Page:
“It was an innocent prank that created some good memories,” says Neisen, a Mahnomen, Minn., resident.

The friends haven’t pulled the prank for many years, but it still makes Neisen laugh.

For most people, tradition keeps happy memories alive and encourages people to talk about their loved ones who have passed away, Frantsvog says.

“Ritual and tradition have a lot of power,” she says. “They allow people to remember and reflect.”

When the Sannes family sits down this year to sing “Silent Night,” Sannes Czichotzki says she’ll be counting her blessings.

“I’m a lot like my mom, and just seeing our whole family together makes me happy,” she says. “We’ll be doing this for many more years.”

Do you have a holiday tradition you’d like to share? Email your story to Tracy Briggs at tracybriggs@forumcomm.com. She’ll post them in our Seasonal Memories blog at www.holidays.areavoices.com.

traditions to create this year

FARGO – Holiday traditions don’t have to be elaborate to create memories.

We searched the Web for some fun, meaningful and easy ways to spread joy and create holiday traditions.

1. Ask for recipes from relatives to keep your family food traditions alive. Learn how to make those recipes from your grandma, aunt, uncle, etc.

2. Organize a cookie baking party. Invite friends and family over to bake, and have everyone bring their favorite cookie recipe to share. Or, have everyone bring pre-made sugar cookies and then decorate them together.

3. Check out holiday lights. “Holiday Lights in Lindenwood Park,” 1905 Roger Maris Dr., can be viewed from 5:30 to 10 p.m. Dec. 1 through 31. Admission is $6 per car, or $5 with a canned good to donate to the local food pantries, and $10 for buses and limousines.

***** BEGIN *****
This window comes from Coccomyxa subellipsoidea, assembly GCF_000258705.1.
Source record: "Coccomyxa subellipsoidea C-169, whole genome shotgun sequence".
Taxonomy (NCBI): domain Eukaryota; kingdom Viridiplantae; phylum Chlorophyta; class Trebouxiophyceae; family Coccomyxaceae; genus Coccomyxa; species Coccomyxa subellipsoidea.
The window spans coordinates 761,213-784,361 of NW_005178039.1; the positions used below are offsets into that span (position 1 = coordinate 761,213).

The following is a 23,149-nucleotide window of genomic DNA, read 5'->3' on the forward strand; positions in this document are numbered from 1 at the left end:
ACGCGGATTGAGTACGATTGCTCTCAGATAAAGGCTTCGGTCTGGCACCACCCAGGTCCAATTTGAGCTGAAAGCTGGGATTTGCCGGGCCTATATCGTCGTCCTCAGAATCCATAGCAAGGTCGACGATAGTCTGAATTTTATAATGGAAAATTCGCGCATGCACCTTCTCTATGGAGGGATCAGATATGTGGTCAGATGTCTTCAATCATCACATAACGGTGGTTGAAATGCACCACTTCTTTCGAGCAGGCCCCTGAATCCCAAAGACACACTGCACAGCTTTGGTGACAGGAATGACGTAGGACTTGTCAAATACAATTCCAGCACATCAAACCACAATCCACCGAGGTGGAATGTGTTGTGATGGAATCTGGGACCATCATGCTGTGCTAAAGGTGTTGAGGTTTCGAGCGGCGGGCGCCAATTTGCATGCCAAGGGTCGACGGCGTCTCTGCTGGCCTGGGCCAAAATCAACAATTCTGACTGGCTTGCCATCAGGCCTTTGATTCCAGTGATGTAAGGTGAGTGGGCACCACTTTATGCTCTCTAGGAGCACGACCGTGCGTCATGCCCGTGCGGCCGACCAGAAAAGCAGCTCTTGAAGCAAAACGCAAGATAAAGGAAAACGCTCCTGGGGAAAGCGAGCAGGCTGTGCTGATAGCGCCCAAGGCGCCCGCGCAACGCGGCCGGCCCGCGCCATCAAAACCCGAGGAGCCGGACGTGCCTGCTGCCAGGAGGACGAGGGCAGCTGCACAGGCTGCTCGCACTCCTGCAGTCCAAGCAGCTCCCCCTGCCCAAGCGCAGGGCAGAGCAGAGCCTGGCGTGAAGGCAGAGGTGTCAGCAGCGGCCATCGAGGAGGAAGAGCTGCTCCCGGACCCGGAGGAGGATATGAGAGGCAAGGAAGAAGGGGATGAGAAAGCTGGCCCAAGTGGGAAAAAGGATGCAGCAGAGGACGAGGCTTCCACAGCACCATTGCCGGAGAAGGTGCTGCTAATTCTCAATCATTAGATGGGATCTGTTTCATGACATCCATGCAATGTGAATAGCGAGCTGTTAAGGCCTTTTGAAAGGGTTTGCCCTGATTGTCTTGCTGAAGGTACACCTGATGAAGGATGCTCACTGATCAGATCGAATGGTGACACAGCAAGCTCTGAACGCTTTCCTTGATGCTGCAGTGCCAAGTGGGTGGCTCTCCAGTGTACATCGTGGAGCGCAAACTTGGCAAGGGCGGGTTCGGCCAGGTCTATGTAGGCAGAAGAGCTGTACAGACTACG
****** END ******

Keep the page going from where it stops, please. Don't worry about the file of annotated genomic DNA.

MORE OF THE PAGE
4. Deliver Christmas goodies to people in your neighborhood, the local fire station, hospital, police department, etc. Lots of people will be working on Christmas, why not make them smile?

5. Pick out a Christmas tree with your family. Decorate it together, too. Take time to talk about the history behind handmade or old ornaments.

6. Set aside one night each week leading up to Christmas to watch a holiday movie.

7. Create a holiday playlist for the car or home, or listen to your favorite Christmas radio station.

8. Write a letter to Santa, or make a list of all the things you are thankful for.

9. Volunteer at the Salvation Army to ring bells during the holidays or serve a meal. To sign up, call Laura Spahr at (701) 232-5565, ext. 310.

Local retirement and nursing homes often need volunteers at holiday time to write cards or help residents shop for gifts, too. Volunteering anywhere is a great way to build a tradition of giving back.

10. Start a gag gift tradition. Give a funny gift to a family member, and each year, pass the gift on to someone else.

11. Have a holiday party with your friends, complete with a Secret Santa gift exchange. Plan to have a different friend host it each year.

12. Go out for brunch with family and friends the day after Thanksgiving or Christmas.

13. Have your children put on a Christmas skit, and create a video. You’ll cherish watching the videos for years to come.

This list was inspired by ideas from www.cozi.com and www.defrumpme.com.


Readers can reach Forum reporter Anna G. Larson at (701) 241-5525